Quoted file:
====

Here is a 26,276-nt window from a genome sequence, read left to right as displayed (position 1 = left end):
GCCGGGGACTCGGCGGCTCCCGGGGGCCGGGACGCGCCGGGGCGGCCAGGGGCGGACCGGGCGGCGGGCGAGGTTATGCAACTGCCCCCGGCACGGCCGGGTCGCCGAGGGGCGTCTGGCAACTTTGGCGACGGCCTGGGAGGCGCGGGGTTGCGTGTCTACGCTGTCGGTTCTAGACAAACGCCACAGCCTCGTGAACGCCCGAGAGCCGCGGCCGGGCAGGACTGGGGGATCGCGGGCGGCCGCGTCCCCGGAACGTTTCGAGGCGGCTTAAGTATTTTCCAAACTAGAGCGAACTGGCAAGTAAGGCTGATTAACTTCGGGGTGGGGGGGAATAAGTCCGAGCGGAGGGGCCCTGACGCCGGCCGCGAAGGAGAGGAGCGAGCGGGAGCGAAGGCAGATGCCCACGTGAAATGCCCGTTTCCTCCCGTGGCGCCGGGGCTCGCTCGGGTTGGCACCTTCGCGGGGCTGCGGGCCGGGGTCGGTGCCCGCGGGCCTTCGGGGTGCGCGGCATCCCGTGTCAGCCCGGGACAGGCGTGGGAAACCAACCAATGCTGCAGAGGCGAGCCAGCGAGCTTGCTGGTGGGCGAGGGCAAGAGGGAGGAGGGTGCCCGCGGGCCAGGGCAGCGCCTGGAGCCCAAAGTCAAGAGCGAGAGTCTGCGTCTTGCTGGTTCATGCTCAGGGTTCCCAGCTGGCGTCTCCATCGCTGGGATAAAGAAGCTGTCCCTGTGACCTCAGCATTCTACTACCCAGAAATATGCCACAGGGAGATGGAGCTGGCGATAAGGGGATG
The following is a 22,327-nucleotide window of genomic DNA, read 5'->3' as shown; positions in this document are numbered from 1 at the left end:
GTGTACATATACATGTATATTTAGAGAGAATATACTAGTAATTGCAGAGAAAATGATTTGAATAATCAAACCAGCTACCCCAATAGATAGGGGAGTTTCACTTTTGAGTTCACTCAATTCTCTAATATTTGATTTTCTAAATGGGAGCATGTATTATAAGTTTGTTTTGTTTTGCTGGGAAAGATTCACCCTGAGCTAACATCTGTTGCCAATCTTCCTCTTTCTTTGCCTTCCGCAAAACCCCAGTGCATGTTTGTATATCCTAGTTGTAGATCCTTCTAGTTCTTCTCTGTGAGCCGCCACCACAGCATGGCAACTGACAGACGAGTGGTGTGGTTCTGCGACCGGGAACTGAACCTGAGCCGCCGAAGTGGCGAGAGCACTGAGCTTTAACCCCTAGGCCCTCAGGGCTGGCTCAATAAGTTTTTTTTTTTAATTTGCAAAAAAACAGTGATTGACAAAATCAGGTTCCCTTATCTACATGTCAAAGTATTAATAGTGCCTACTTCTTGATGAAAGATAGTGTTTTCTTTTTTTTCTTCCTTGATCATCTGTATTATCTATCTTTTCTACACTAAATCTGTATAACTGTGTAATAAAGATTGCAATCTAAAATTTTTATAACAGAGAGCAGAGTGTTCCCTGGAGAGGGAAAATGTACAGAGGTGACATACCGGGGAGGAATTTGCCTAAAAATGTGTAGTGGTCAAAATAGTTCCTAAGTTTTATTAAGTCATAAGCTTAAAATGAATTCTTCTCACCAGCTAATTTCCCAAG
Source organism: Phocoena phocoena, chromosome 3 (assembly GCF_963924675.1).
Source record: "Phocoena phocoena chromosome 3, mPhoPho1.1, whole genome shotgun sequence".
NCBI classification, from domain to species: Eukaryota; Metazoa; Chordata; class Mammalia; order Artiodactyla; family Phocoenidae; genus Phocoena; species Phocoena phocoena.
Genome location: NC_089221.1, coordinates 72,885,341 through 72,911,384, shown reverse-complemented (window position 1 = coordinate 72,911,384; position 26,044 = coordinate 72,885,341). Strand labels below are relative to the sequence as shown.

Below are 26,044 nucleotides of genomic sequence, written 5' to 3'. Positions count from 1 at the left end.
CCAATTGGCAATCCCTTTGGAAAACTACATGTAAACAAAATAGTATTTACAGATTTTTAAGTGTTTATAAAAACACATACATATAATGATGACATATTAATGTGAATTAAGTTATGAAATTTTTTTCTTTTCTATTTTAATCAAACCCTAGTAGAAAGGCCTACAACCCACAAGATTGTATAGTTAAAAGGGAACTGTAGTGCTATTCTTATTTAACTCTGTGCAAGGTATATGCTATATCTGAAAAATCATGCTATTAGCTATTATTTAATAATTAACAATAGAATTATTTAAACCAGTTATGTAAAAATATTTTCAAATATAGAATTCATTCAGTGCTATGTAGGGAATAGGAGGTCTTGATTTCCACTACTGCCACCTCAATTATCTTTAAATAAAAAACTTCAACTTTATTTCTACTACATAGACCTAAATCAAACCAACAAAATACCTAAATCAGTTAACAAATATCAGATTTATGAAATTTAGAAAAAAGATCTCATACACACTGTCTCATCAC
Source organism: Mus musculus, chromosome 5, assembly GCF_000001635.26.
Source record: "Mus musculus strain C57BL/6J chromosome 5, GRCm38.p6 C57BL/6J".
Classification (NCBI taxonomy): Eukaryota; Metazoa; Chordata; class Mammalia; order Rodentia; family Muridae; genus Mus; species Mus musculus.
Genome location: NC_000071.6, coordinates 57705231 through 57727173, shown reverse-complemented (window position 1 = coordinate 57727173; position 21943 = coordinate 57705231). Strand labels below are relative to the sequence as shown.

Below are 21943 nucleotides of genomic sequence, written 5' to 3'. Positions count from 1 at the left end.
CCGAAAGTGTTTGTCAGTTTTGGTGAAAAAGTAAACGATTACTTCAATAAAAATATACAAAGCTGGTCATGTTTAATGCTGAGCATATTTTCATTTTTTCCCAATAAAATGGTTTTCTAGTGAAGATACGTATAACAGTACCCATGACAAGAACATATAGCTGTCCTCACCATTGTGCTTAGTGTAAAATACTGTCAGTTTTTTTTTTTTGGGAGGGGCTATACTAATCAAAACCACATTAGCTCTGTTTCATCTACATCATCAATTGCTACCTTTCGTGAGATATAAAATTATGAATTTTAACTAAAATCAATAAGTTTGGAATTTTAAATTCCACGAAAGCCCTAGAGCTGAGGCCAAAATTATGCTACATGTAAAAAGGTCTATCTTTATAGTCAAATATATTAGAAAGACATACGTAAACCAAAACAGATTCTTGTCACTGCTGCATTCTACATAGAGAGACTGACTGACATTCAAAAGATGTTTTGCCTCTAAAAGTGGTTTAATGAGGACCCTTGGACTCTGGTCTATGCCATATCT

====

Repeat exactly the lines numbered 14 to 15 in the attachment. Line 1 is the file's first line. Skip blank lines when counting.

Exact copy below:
Genome location: NC_000071.6, coordinates 57705231 through 57727173, shown reverse-complemented (window position 1 = coordinate 57727173; position 21943 = coordinate 57705231). Strand labels below are relative to the sequence as shown.

Below are 21943 nucleotides of genomic sequence, written 5' to 3'. Positions count from 1 at the left end.